Why More Than Acupuncture In Needed for Increased Fertility
Acupuncture and Chinese herbs can help regulate your hormones and support increased fertility outcomes, but these therapies must include healthy lifestyle choices. One of the most important lifestyle choices you can make is to reduce endocrine disruptors in your household and personal care products.
The video above was created by the Environmental Working Group–you may remember them because they put together the fantastic resource for us called the “Dirty Dozen” and the “Clean 15,” a shoppers guide to pesticides in produce.
What the Science Says:
Endocrine disuptors interfere with the body’s endocrine system by producing adverse developmental, reproductive (especially if you have been diagnosed with PCOS), neurological, and immune effects in humans, abnormal growth patterns and neurodevelopmental delays in children.
Here is the research (click on the highlighted links) showing the potential harm endocrine disruptors are creating in our health. These scientific studies strongly correlate endocrine disruptors with the rise in infertility in males, and infertility in females, cancer, and neurological disorders, to name a few.
Here are 12 of the worst hormone disruptors. Click on this pdf file to find out how they do their dirty deeds, and for some tips on how to avoid them. Here is the quick reference list of the endocrine disruptors we all need to avoid:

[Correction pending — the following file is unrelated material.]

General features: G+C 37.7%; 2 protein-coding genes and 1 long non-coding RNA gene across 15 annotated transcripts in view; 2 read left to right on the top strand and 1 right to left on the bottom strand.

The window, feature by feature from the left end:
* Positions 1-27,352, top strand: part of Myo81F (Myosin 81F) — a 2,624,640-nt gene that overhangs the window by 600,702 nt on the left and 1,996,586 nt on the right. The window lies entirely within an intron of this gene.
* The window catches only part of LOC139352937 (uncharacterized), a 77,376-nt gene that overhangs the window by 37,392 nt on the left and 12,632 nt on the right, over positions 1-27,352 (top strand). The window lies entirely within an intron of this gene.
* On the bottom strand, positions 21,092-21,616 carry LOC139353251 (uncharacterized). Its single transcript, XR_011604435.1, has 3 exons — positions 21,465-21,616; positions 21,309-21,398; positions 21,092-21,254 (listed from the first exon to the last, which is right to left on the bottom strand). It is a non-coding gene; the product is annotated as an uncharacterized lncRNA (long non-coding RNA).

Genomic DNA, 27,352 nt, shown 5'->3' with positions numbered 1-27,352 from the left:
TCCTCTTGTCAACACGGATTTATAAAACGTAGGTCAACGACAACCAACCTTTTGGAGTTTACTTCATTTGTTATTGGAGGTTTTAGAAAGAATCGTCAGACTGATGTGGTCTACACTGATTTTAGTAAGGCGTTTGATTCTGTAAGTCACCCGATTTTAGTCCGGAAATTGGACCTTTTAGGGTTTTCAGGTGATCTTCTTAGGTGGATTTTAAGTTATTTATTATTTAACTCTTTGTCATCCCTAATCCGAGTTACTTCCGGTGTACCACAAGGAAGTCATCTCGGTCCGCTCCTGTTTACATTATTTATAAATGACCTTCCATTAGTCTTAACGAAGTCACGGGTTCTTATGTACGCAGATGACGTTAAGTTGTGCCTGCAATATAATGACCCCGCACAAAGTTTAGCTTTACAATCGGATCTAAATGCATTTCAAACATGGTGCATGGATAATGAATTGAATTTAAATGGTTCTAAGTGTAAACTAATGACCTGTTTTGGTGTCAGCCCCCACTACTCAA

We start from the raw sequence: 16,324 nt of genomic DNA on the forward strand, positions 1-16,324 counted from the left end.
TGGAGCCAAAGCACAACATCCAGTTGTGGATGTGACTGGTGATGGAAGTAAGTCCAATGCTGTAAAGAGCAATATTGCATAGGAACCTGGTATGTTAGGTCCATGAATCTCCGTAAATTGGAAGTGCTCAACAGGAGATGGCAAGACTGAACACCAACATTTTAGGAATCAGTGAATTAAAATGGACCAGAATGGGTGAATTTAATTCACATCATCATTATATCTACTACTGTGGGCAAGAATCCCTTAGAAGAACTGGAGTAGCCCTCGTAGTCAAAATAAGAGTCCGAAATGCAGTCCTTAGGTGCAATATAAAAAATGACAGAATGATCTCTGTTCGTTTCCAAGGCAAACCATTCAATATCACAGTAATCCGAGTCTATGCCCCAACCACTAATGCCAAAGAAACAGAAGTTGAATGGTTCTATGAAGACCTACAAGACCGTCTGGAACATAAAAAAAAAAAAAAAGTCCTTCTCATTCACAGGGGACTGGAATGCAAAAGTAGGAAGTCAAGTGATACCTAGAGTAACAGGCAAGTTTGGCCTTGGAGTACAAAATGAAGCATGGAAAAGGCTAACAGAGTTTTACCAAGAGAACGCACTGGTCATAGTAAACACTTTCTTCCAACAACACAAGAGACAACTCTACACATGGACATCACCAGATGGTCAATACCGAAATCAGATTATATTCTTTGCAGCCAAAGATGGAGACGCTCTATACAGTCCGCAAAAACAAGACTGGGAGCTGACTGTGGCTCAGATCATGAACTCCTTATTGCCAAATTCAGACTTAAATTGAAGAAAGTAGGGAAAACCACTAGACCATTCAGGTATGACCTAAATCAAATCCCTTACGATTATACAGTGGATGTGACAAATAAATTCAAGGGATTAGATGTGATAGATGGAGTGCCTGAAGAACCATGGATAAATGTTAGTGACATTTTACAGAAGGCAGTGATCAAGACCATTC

- PHTHALATES PERCHLORATE
- FIRE RETARDANTS
- PERFLUORINATED CHEMICALS
- GLYCOL ETHERS
3 Things Can We Do:
Is there anything we can do to help protect ourselves, our children, and our loved ones? YES! The first and most important step we can take is to inform ourselves, but here are a few more steps to empower you to take action.
- Read the research articles on the links above, and watch the video above too.
- Clean out your toxic household cleaning products, including your personal beauty products.
- Buy only safe, non-toxic natural products and avoid the toxic ones. Click here, or on the link above.
Yours In Good Health~
Congratulations, your new baby has arrived! The days, weeks, and months following the birth of your new bundle of love can be both exciting and joyful. It is also a delicate, and perhaps difficult, time for any new parent. In addition to adjusting to a new heartbeat and member of your family, there is also much postpartum recovery needed for you, the new mama. All of this adds up to a challenging time!
Chinese medicine actually views the postpartum period as the “fourth trimester,” a unique opportunity to restore and rebalance the health and hormones of the mother. In light of this, here are some tips to give you the support you need.
Help During Your Postpartum Recovery
Armed with evidence-based information and a healthy dose of Chinese medicine, new parents can have a quick recovery and a satisfying postpartum period. Acupuncture and Chinese herbs can be really helpful for women recovering after childbirth. We support mothers at Lotus Leaf Acupuncture & Wellness Center during the postpartum period for a wide range of conditions such as:
- lactation insufficiency
- postpartum depression (PPD)
- urine retention
- c-section recovery
- emotional overwhelm & stress
Postpartum Nutritional Support
A congee is traditional Chinese medicinal porridge made from rice. It is seen as a powerful therapeutic food for strengthening digestion, boosting energy and aiding in the recovery from illness.